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river otter
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Neotropical River Otters

Neotropical River Otters


  • Scientific Name: Lontra longicaudis
  • Status in the Wild: Threatened
  • Habitat: Marshes, Rivers, Swamps
  • Diet: Carnivore

Playful snorts, whistles and screeches erupt from the riverbank, where muddy waterslides cut a path through vegetation and empty into fresh waters. The squeals come from Neotropical river otters, a playful species that loves to toboggan both solo and in unison.

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River otters are diurnal and nocturnal, meaning they are active both at night and by day. They can weigh up to 20 pounds measure approximately two feet from their head to tail, which tapers from flat and broad to a thin tip. Neotropical river otters have two layers of smooth, thick fur: their brown outer layer of guard hairs is thick and oily, providing waterproof protection of the under layer, which traps air and provides insulation even in the coolest river waters.

Skilled fishermen, river otters forage for fish and other preferred foods underwater, where they can hold their breath for up to eight minutes. Researchers believe that this species consumes an incredible 15-20% of its body weight each day, or two to four pounds per day, per animal. Their preferred diet includes mollusks, fish, aquatic invertebrates and crustaceans such as shrimp, crayfish and crabs; they are also known to hunt aquatic birds.


Neotropical river otters live from Mexico south through Peru and Uruguay, from sea level to 10,000 feet in altitude. Though they range throughout Costa Rica, except on the highest mountaintops, these aquatic mammals are considered uncommon to rare within national boundaries.

True to their name, Neotropical river otters live near rivers and waterways. They den in natural structures, such as caves, or shallow self-made shelters no deeper than 20 inches. Interestingly, while most otter species construct dens with at least one underwater point of entry, research into Neotropical river otter shelters has revealed no such entrance.

In general, the territory for female river otters can stretch from 4 to 50 miles of riverfront; males have slightly larger, non-overlapping ranges. In some areas, hierarchy determines male territories, and the most dominant animals occupy the largest and most prime stretches of river frontage. In Costa Rica, Neotropical river otters are found along most major rivers including the Sarapiqui, Puerto Viejo, Sierpe, Tempisque and Tortuguero.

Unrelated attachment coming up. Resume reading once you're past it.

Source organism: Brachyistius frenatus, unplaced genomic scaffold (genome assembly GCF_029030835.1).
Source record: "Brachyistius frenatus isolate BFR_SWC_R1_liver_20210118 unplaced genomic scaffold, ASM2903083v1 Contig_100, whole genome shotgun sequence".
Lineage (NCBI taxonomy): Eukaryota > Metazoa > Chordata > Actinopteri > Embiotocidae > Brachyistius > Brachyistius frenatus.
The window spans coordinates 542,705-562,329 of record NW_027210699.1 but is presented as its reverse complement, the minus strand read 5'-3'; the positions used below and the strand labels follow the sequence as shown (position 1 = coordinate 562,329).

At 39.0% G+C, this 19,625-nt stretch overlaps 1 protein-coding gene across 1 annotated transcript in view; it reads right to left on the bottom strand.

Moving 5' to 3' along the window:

Neotropical river otter reproduction has not been studied extensively. Scientists believe that animals in the northern range, including Costa Rica, mate during the end of the breeding season. Northern range female river otters save their fertilized eggs, delaying implantation until the following mating season.

Gestation lasts approximately two months, and litters can number from one to five pups. Mother Neotropical river otters teach their young to swim immediately; males participate in this training on occasion. Otter pups typically nurse from three to four months, and are independent between eight months and one year of age. They will reach sexual maturity by three years, and can live for up to 23 years in captivity.

Status in the Wild:

There is not enough data to determine the conservation status of Neotropical river otters. However, this species is the unfortunate victim of pelt hunters, who in Peru and Colombia alone killed a reported 30,000 annually during the 1970's. In recent years, the fur trade has declined but habitat destruction has increased, making this species extinct in some areas and very rare in others.

Neotropical River Otters in Pictures

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